Lifeline: Whiteout in Review – The Series Keeps Getting Better

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Whiteout is the fourth installment of the Lifeline series, following two outings in space as well as a wierd tangent in some mystical otherworld.  This time around we follow the progress of V. Adams, a man trapped in a snowy wilderness that has no idea who he is.  He’ll communicate his situation to you, and in turn you’ll give him advice as to what course of action to take next.  These games are very much like the old fashioned Choose Your Own Adventure books in that there is no inventory to keep track of or puzzles to solve.  Up until this installment that has been a big issue for me, because the lack of those elements really makes it feel like there are no consequences for your actions.  However, I finally ran into something in Whiteout that I had not experienced in this series before: death.  Amazingly, that makes a world of difference in how I perceive the games.

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Aside from Lifeline 2, which I couldn’t get into in any manner, the biggest draw to this series for me has been the writing.  I love science fiction, and Lifeline / Lifeline: Silent Night did a great job of creating an outer space epic that drew me in.  With Whiteout we have a protagonist that can’t remember his past, a mysterious helicopter crash and an “abandoned” outpost that may or may not reveal any useful details.  And that’s just the beginning of the story.  While it started off just a bit slow for me, the more I progress in the game the tougher it gets to wait for Adams to get back to me.  Besides the general lack of interaction, the other thing that has always frustrated me is the “real time” nature of the game, because when I really get into an adventure game I just like to keep playing until my time runs out and I’m forced to quit and return to real life.  I should mention that in Whiteout (the first installment where I noticed this at least) there is actually an option called Fast Mode that lets you “fast forward” through the waiting.  I must admit now that I finally have that feature, I’m reluctant to use it because I almost feel like it will cheapen the experience.  Go figure!

To “navigate” the game you simply tap one of two buttons representing the choices you can offer the protagonist.  As a result your interaction with the game is more akin to flipping the pages of a book, which stands to reason given that these games more closely resemble the old CYOA books than similar offerings from companies like Tin Man Games.  The one other feature the game does offer is the ability to “rewind” the story should you happen to die.  Supposedly this phenomenon existed in prior installments of the series, but I never experienced it until Whiteout, and now I’ve run into it several times, so I’m thankful for the rewind.  While you can’t just go back to any “page” you’d like, the farther along you are in the story the more waypoints you will be offered.  It can get frustrating making a choice you think is sound only to find that you’ve lost communication with the protagonist, but at least it gives you the sense that the options you are picking do actually make a difference in the narrative.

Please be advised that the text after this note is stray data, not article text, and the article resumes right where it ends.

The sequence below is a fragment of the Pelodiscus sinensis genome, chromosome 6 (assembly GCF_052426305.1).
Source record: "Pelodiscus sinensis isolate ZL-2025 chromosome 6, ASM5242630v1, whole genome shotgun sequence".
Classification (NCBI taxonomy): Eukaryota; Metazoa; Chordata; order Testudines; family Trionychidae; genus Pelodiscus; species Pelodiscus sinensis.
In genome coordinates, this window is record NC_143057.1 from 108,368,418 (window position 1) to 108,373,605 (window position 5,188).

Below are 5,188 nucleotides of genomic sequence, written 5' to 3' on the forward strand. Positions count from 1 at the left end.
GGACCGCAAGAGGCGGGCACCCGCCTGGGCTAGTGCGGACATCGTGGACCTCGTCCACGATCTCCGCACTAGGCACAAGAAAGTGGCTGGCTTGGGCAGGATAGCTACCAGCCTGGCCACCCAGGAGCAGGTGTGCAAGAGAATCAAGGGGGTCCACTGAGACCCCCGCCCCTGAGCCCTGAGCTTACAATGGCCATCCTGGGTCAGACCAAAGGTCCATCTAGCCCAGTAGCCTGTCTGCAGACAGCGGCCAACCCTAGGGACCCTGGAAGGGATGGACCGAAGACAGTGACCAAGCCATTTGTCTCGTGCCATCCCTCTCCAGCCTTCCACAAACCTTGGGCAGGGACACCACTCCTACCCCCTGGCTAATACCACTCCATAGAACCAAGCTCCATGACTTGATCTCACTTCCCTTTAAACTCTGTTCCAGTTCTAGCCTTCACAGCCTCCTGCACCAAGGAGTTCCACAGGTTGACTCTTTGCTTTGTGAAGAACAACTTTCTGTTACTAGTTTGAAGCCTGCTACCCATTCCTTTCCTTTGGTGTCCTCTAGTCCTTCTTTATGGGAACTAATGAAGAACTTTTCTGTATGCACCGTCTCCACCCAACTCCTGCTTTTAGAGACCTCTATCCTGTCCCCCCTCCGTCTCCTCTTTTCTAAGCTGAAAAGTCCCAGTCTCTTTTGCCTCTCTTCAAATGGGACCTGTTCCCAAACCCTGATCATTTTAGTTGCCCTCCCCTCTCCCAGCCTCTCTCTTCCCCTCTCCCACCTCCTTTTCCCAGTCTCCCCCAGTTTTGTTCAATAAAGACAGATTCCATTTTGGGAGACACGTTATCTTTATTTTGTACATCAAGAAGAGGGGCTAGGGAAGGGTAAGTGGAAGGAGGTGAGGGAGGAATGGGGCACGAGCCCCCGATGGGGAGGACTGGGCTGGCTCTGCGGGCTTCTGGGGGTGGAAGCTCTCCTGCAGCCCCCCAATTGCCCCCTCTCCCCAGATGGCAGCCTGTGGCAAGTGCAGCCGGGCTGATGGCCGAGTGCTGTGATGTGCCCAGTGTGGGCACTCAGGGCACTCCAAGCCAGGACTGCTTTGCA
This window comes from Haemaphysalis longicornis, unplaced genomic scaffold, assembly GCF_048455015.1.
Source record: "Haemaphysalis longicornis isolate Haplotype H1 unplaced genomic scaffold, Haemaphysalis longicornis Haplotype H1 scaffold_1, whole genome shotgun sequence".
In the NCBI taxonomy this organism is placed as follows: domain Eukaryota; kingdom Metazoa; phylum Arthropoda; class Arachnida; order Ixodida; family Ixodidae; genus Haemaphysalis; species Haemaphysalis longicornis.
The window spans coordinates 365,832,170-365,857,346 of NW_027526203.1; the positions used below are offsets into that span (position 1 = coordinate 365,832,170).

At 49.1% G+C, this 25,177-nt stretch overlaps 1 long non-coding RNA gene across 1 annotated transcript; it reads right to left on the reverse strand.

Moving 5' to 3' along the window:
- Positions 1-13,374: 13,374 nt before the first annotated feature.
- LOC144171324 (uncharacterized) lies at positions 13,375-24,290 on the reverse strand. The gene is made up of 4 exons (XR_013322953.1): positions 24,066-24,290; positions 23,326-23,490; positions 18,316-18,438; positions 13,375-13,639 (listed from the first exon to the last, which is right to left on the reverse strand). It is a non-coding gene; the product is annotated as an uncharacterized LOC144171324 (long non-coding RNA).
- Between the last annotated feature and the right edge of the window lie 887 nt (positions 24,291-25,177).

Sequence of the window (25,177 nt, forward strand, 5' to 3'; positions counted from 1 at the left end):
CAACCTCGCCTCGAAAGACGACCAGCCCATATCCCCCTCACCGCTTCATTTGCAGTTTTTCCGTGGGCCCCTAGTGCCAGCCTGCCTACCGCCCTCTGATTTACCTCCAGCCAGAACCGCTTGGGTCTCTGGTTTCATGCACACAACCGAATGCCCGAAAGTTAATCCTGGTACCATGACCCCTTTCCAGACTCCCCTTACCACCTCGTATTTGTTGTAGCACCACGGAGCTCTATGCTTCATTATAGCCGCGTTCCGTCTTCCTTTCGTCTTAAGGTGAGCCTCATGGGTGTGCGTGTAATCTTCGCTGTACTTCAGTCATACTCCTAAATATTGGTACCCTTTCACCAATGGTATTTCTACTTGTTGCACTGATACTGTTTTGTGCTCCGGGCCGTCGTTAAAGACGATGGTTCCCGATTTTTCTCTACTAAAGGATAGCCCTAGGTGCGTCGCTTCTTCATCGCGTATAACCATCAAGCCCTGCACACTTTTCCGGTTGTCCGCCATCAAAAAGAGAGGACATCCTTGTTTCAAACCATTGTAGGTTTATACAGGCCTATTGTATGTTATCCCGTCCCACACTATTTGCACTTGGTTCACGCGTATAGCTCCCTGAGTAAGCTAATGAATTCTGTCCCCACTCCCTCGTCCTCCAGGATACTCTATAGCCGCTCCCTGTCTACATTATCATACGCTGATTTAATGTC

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The interface is pretty minimal, but then you don’t really need much for this type of game.  The one thing that is missing that is kind of disappointing is any sort of illustrations to go along with the story.  There is one drawing when the game first launches, which does happen to be pretty good, but then it’s like they are trying to really maintain the concept of you speaking to the protagonist through some sort of communicator that doesn’t allow you any sort of visible window into his world.  The sound effects are equally minimal, which I suppose isn’t surprising given the setup of the game.  At least the developers were kind enough to provide us with some background music, and it’s actually rather well written.

While I have enjoyed the two outer space outings in the Lifeline series, none of the games up to this point have gripped me like Whiteout has.  The more I get into it, the more I can wait for the next time a notification pops up telling me that Adams is once again ready for my input.  I still wish there was more interaction beyond selecting between two options each time Adams wants my advice, but with a story this intriguing I’m willing to deal with that.  I’m sure this won’t be everyone’s cup of tea, but if you like an intricate tale that keeps you on the edge of your seat but need more from your experience than simply reading, this might be a great fit for you.

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App Summary
Title: Lifeline: WhiteoutDeveloper: 3 Minute Games, LLC
Reviewed Ver:1.0.2Min OS Req: iOS 8.0
Price:$1.99App Size:55.00MB
  • Most intriguing Lifeline story yet
  • While sometimes frustrating, death makes choices feel meaningful
  • Great background music
  • Interaction often feels too basic
  • No puzzles or inventory
  • No cool illustrations aside from title screen

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